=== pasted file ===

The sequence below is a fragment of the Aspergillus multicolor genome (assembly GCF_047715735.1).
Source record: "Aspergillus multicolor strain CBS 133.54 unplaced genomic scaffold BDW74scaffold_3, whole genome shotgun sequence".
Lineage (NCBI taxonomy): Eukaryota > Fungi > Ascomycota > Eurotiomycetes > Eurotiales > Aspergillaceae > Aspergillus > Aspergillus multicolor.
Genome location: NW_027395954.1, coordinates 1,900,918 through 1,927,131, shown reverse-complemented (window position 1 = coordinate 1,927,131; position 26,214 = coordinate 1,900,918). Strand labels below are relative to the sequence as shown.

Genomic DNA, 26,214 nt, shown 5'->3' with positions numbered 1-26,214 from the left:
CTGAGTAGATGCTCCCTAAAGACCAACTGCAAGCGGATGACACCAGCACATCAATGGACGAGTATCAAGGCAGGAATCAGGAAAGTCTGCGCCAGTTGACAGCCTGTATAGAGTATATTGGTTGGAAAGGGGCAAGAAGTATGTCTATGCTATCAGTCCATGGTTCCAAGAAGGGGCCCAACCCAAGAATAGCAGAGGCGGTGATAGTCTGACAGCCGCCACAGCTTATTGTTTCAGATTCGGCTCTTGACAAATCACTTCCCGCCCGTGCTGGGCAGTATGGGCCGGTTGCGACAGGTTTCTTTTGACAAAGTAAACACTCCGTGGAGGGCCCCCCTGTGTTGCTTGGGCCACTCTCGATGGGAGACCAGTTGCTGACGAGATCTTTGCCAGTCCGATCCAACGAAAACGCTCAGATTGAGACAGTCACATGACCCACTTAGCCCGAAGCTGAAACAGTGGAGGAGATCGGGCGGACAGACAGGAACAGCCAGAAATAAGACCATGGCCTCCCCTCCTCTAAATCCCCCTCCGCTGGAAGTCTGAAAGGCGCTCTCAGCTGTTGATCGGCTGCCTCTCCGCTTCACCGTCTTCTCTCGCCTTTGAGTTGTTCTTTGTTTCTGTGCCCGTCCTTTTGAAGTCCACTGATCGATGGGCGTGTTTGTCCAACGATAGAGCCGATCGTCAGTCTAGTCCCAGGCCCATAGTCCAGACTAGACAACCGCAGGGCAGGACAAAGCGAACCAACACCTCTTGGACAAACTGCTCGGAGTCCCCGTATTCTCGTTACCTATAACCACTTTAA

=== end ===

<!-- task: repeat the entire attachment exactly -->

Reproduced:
The sequence below is a fragment of the Aspergillus multicolor genome (assembly GCF_047715735.1).
Source record: "Aspergillus multicolor strain CBS 133.54 unplaced genomic scaffold BDW74scaffold_3, whole genome shotgun sequence".
Lineage (NCBI taxonomy): Eukaryota > Fungi > Ascomycota > Eurotiomycetes > Eurotiales > Aspergillaceae > Aspergillus > Aspergillus multicolor.
Genome location: NW_027395954.1, coordinates 1,900,918 through 1,927,131, shown reverse-complemented (window position 1 = coordinate 1,927,131; position 26,214 = coordinate 1,900,918). Strand labels below are relative to the sequence as shown.

Genomic DNA, 26,214 nt, shown 5'->3' with positions numbered 1-26,214 from the left:
CTGAGTAGATGCTCCCTAAAGACCAACTGCAAGCGGATGACACCAGCACATCAATGGACGAGTATCAAGGCAGGAATCAGGAAAGTCTGCGCCAGTTGACAGCCTGTATAGAGTATATTGGTTGGAAAGGGGCAAGAAGTATGTCTATGCTATCAGTCCATGGTTCCAAGAAGGGGCCCAACCCAAGAATAGCAGAGGCGGTGATAGTCTGACAGCCGCCACAGCTTATTGTTTCAGATTCGGCTCTTGACAAATCACTTCCCGCCCGTGCTGGGCAGTATGGGCCGGTTGCGACAGGTTTCTTTTGACAAAGTAAACACTCCGTGGAGGGCCCCCCTGTGTTGCTTGGGCCACTCTCGATGGGAGACCAGTTGCTGACGAGATCTTTGCCAGTCCGATCCAACGAAAACGCTCAGATTGAGACAGTCACATGACCCACTTAGCCCGAAGCTGAAACAGTGGAGGAGATCGGGCGGACAGACAGGAACAGCCAGAAATAAGACCATGGCCTCCCCTCCTCTAAATCCCCCTCCGCTGGAAGTCTGAAAGGCGCTCTCAGCTGTTGATCGGCTGCCTCTCCGCTTCACCGTCTTCTCTCGCCTTTGAGTTGTTCTTTGTTTCTGTGCCCGTCCTTTTGAAGTCCACTGATCGATGGGCGTGTTTGTCCAACGATAGAGCCGATCGTCAGTCTAGTCCCAGGCCCATAGTCCAGACTAGACAACCGCAGGGCAGGACAAAGCGAACCAACACCTCTTGGACAAACTGCTCGGAGTCCCCGTATTCTCGTTACCTATAACCACTTTAA